[Ed. Note: Though perhaps more efficient, the use of Method 2 is highly discouraged and less fun than Method 1. Using Method 2 instead of Method 1 will result in the automatic revocation of your Geek Card. Plus, there’s a practical issue: What will you do when you have a time-sensitive need to know the month of the first Friday the 13th in the year 2044, say, and you find yourself in a location without Internet access? *Shudder.* Consequently, learning Method 1 is just as critical to you as learning to calculate change mentally is to a grocery store cashier, who lives in perpetual fear of power outages.]

Incidentally, there is at least one Friday the 13th every year. In addition, every month has four Fridays the 13th in a 28-year period, which means there are an average of 1.71 Fridays the 13th each year. (There is a slight snafu regarding this last fact, because years ending in 00 aren’t leap years if the year is not a multiple of 400, but whatever. It’s true most of the time.)

### Mathematical Discoveries

It’s not everyday that a new mathematical discovery is made. It’s been three years since Perelman proved the Poincaré conjecture, and it was a decade-and-a-half before that when Wiles announced-retracted-resubmitted his proof of Fermat’s Last Theorem. So I was ecstatic when I heard the recent news:

*Nation’s Math Teachers Introduce 27 New Trig Functions*

My favorite new function: *pomen*.

My favorite old functions from the farm: *swine* and *coswine*.

And in case you didn’t make it to the end of that article, I wholeheartedly agree with the last line: “factoring will be cut from the math curriculum entirely because it’s ‘annoying and too fucking hard sometimes.'”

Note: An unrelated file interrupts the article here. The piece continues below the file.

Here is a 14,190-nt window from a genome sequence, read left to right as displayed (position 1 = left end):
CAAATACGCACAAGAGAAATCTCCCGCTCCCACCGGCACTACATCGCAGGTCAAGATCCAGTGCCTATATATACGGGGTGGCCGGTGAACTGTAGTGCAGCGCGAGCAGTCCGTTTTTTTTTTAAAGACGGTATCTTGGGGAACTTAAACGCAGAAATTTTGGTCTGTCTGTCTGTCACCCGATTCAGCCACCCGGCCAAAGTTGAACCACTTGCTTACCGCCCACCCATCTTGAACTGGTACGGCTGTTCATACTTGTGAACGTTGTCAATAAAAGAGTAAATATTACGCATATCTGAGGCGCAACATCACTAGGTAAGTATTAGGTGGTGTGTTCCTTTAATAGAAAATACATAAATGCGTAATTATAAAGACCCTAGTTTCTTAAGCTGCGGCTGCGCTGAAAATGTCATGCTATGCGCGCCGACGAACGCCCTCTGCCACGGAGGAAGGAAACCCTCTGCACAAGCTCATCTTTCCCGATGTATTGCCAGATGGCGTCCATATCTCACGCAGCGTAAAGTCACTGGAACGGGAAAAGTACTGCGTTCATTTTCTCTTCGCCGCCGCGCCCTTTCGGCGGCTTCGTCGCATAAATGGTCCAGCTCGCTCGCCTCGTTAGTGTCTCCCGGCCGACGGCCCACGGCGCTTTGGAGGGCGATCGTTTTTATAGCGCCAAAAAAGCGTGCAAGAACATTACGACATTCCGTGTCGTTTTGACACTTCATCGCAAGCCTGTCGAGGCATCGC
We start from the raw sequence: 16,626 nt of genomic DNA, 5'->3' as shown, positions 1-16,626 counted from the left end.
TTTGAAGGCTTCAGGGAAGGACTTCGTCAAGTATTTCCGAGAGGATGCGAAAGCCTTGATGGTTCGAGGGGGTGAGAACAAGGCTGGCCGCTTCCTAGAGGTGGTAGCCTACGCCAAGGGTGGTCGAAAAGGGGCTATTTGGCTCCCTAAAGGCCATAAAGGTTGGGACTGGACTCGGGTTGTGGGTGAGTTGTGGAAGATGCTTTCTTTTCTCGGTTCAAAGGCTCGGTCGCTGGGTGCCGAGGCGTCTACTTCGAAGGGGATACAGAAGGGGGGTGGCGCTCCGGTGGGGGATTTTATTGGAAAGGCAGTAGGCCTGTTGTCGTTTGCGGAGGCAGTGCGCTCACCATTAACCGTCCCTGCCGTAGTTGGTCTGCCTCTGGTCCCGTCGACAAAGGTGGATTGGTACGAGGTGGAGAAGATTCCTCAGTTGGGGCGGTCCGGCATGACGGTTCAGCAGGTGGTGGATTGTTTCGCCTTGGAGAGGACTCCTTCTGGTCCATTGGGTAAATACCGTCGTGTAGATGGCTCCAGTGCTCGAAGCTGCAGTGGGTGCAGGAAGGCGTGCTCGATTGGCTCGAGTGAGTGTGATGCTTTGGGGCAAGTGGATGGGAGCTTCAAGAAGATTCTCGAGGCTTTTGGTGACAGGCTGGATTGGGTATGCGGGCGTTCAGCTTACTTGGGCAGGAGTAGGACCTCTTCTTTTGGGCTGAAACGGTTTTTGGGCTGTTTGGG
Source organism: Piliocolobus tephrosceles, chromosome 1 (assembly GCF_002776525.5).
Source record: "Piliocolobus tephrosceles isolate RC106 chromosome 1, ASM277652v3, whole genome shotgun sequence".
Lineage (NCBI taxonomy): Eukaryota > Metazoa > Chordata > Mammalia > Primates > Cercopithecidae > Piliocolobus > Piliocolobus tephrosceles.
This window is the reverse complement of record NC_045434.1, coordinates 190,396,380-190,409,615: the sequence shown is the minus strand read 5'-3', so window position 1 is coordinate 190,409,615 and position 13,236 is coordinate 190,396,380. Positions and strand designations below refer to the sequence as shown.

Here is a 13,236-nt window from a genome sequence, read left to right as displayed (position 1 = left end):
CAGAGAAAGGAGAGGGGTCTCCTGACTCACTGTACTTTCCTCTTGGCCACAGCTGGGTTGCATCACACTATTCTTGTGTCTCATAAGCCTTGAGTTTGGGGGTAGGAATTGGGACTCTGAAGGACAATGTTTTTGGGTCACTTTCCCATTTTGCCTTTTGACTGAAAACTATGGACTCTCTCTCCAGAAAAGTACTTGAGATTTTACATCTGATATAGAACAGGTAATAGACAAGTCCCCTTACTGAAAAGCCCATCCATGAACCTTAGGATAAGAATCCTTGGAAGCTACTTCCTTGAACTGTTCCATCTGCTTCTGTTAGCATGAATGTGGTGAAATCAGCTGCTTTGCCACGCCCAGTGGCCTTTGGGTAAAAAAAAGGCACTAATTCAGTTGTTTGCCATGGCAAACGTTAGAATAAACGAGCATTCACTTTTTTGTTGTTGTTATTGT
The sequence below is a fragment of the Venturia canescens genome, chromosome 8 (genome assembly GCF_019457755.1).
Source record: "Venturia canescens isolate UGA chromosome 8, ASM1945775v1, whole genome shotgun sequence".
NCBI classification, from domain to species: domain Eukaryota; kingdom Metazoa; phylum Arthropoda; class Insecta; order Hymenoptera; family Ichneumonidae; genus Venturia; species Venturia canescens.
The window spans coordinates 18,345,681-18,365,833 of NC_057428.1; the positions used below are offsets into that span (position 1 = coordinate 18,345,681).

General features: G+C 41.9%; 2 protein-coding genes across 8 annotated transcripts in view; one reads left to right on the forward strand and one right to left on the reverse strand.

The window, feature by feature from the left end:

One of my favorite not-in-the-regular-curriculum classroom activities is to tell students that mathematicians have discovered a new integer between 3 and 4. Named after its discoverer, the new integer is called *bleem*, so counting now proceeds as 1, 2, 3, bleem, 4, 5, …

I then give students the following exercises:

- bleem + 2 = ___
- 11 – bleem = ___
- 3 + 7 = ___
- 5 + 8 = ___
- 6 – 1 = ___
- 2 × bleem = ___
- 1 × 6 = ___
- 4 × 8 = ___
- 9 ÷ 2 = ___
- 24 ÷ 4 = ___

It’s much cooler if you tell students that they haven’t yet assigned a symbol to this new integer, and then let the class decide what symbol should be used. You can then use the symbol instead of writing “bleem” in all of the exercises. (The best suggestion made by a student was to use 4 as the symbol for bleem, then use 5 to replace 4, use 6 to replace 5, and so on.)

Good luck with the problems above. And no, an answer key will not be provided.

### You Say It’s Your Birthday…

Well, no, actually it’s not my birthday. And it’s not my friend Jacqui’s birthday, either, but she did just celebrate a milestone with us that she wanted to share. Via email, she announced,

I’ve been alive for two billion seconds, a milestone I passed this morning.

This reminded me of a problem from Steve Leinwand’s book, *Accessible Mathematics*, in which he tells kids his age as a unitless number, then asks them to identify what units he must be using. Along those lines, here are some questions for you.

- How old (in years) is my friend Jacqui?
- What is her date of birth?
- If I tell you that my age is 22,333,444, what units must I be using? Assuming I’m not telling a fib, of course. And what is my age in years and my date of birth?

This reminds me of two math jokes about birthdays.

Statistics show that those who celebrate the most birthdays live longest.

An algebraist remembers that his wife’s birthday is on the (

n– 1)^{st}of the month. Unfortunately, he only remembers this when he is reminded on then^{th}.